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The role of Climate-Smart Natural Resource Management

Updated: May 8, 2020

The UK committee on climate change (CCC) was formed in 2008 as an independent non government body. Formed to advise the UK and devolved governments on tackling and preparing for climate change.

This week, in letters to the Prime Minister and First Ministers in Scotland, Wales and Northern Ireland, the Committee on Climate Change sets out six key principles to rebuild the nation following the COVID-19 pandemic whilst delivering a stronger, cleaner and more resilient economy. Reducing greenhouse gas emissions and adapting to climate change are integral to the UK’s recovery package, the committee says.


"The CCC recommendation for serious investment into the thematic areas of climate-smart, low carbon, clean energy sectors is therefore very encouraging to hear for all involved."


On 6th May 2020, the CCC published their recommendations in a letter for six key principles to a resilient recovery.

  • Use climate investments to support economic recovery and jobs.

  • Lead a shift towards positive, long-term behaviours.

  • Tackle the wider ‘resilience deficit’ on climate change.

  • Embed fairness as a core principle.

  • Ensure the recovery does not lock-in greenhouse gas emissions or increased risk.

  • Strengthen incentives to reduce emissions when considering tax changes.

How can Climate-Smart Natural Resource Management contribute?

It starts with access to good information about the condition, health and capacity of ecological and natural resources. If you cannot measure it, you cannot improve it.

For some time, the satellite earth observation industry has been designing and building solutions to capture, monitor, measure and evaluate how habitats, natural resources, weather patterns, air quality levels and ecosystems are performing. Their behaviour and performance are indicators of climate change.

There are many talented companies in the earth observation sector who offer climate-smart, low carbon, clean energy solutions. However, until now many of the innovative, entrepreneurial SMEs who can help carve a path out of this crisis have been unable to achieve the attention, support or adequate funding to make the necessary impact.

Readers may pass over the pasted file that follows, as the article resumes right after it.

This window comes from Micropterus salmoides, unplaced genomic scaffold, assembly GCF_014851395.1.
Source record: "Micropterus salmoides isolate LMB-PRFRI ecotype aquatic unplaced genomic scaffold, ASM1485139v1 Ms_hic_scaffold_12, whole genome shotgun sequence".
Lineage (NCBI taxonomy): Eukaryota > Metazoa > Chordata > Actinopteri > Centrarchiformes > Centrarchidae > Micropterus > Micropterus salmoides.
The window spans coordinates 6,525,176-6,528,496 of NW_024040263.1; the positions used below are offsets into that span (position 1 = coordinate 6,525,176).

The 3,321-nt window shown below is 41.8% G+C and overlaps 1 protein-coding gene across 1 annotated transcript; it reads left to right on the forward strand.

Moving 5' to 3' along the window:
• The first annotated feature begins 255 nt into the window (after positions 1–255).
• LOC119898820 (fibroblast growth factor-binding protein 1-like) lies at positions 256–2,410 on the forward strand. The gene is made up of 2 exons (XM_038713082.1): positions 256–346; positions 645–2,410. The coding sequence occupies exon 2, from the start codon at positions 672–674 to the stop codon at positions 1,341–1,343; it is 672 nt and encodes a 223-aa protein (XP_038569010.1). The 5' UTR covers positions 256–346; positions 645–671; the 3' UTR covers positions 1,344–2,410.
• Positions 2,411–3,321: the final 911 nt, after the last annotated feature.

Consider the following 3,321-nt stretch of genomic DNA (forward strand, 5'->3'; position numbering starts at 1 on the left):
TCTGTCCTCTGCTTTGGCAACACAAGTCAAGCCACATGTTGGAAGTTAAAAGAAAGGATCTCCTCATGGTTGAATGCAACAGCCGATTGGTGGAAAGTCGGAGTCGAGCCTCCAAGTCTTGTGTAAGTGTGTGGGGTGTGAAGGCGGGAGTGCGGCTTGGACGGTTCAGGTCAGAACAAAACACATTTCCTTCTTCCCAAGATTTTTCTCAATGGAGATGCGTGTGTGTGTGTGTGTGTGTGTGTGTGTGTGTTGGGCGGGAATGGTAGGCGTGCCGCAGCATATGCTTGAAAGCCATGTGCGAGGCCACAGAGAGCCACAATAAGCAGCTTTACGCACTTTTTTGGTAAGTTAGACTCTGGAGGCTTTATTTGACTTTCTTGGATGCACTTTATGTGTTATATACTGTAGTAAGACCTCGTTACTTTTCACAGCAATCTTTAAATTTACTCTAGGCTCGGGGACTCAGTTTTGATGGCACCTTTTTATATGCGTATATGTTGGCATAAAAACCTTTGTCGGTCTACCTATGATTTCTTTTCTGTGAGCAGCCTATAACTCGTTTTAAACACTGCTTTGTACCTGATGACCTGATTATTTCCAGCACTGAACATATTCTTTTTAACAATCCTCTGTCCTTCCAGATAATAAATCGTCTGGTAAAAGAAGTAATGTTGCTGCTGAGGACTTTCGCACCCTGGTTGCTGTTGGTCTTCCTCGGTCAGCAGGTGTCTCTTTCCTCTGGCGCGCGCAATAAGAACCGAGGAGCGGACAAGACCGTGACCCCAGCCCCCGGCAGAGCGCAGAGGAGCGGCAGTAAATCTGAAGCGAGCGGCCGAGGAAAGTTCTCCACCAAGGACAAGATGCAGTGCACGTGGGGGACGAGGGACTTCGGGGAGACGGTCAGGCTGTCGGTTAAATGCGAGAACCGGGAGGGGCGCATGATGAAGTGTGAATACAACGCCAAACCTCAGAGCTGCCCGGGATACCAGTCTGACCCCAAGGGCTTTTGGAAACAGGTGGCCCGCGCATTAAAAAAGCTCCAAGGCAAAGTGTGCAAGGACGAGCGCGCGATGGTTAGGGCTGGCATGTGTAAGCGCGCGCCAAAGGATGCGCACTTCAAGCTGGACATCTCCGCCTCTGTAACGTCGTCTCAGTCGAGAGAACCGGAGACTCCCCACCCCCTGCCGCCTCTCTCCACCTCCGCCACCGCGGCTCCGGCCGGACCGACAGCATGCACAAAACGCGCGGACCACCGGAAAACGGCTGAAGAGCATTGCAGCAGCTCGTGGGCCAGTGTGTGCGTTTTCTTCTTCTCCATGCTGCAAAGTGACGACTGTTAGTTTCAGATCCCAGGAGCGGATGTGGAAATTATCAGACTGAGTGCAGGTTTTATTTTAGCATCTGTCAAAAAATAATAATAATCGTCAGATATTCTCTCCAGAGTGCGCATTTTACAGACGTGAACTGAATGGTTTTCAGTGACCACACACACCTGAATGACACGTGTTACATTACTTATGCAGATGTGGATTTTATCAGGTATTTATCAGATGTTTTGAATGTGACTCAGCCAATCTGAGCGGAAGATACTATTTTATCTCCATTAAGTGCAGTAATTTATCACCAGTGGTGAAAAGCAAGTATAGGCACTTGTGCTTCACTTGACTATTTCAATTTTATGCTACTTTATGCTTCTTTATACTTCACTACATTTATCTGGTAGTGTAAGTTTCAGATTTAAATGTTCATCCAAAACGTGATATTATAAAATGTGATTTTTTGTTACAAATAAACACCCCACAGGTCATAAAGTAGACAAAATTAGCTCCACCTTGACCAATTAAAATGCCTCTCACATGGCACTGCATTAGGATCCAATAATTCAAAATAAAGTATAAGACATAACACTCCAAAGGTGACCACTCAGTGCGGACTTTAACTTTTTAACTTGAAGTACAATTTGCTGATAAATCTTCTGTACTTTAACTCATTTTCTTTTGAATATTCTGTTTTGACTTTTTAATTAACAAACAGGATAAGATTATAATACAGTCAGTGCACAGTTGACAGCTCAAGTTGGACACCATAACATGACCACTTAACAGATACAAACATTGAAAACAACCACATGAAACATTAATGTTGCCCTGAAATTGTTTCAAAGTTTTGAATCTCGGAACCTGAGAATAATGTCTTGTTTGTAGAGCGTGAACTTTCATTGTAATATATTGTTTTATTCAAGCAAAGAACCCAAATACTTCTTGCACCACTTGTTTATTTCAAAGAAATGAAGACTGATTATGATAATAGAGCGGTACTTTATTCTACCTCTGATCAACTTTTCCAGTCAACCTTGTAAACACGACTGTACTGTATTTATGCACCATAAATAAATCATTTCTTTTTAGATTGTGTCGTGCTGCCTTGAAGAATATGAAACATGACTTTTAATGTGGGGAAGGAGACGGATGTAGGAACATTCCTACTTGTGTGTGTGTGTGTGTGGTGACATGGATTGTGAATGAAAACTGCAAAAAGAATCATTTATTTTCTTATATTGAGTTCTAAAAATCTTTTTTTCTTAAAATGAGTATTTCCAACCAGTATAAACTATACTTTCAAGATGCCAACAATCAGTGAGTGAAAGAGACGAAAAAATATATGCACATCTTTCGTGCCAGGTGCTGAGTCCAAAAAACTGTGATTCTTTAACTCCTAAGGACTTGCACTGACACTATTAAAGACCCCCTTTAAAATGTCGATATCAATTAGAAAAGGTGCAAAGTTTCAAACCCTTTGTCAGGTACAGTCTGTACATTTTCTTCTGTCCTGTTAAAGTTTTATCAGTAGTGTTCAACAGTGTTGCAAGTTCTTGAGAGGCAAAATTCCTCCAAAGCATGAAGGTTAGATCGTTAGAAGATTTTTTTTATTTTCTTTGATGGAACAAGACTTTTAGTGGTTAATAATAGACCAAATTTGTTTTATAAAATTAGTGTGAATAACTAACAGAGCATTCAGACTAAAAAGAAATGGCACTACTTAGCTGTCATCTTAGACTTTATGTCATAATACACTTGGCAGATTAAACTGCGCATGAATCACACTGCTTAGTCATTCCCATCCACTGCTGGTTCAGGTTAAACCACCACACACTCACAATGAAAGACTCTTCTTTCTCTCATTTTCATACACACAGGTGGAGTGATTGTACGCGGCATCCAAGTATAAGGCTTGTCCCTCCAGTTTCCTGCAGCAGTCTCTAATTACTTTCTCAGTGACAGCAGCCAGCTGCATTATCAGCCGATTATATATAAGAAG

While the satellite data collection and analytical technologies have existed for some time, there has been a lack of investment into the sector globally. Stories abound within the sector of Innovation efforts being under-estimated, expectations of over-night success stories and unrealistic investment returns have led to feasibility studies and pilots understandably falling short of expectations. With this announcement by the CCC, it has been made clear a new and determined effort has to be made into real long-term investment in the sector which will help support the realisation of the six key principles. The CCC recommendation for serious investment into the thematic areas of climate-smart, low carbon, clean energy sectors is therefore very encouraging to hear for all involved.

At GSI, we have been concentrating on building collaborations and alliances with fellow specialists in the satellite industry, environmental biometricians, forestry, agronomy, biological regeneration, iOT sensors, robotics, data science, academic communities, service providers and the beneficiaries of the intelligence- in government, NGO and private sectors.

We believe only with real collaborations across the world with like-minded and determined partners with the subject-matter excellence and experience, will it be possible to decelerate the pace of climate change. We believe we have to invest in the future. That means looking for partners, collaborators and investors willing to build a new and more sustainable future where there is an increase in quality of life, environmental affairs and a viable low carbon economy. We're ready to get started. Are you?


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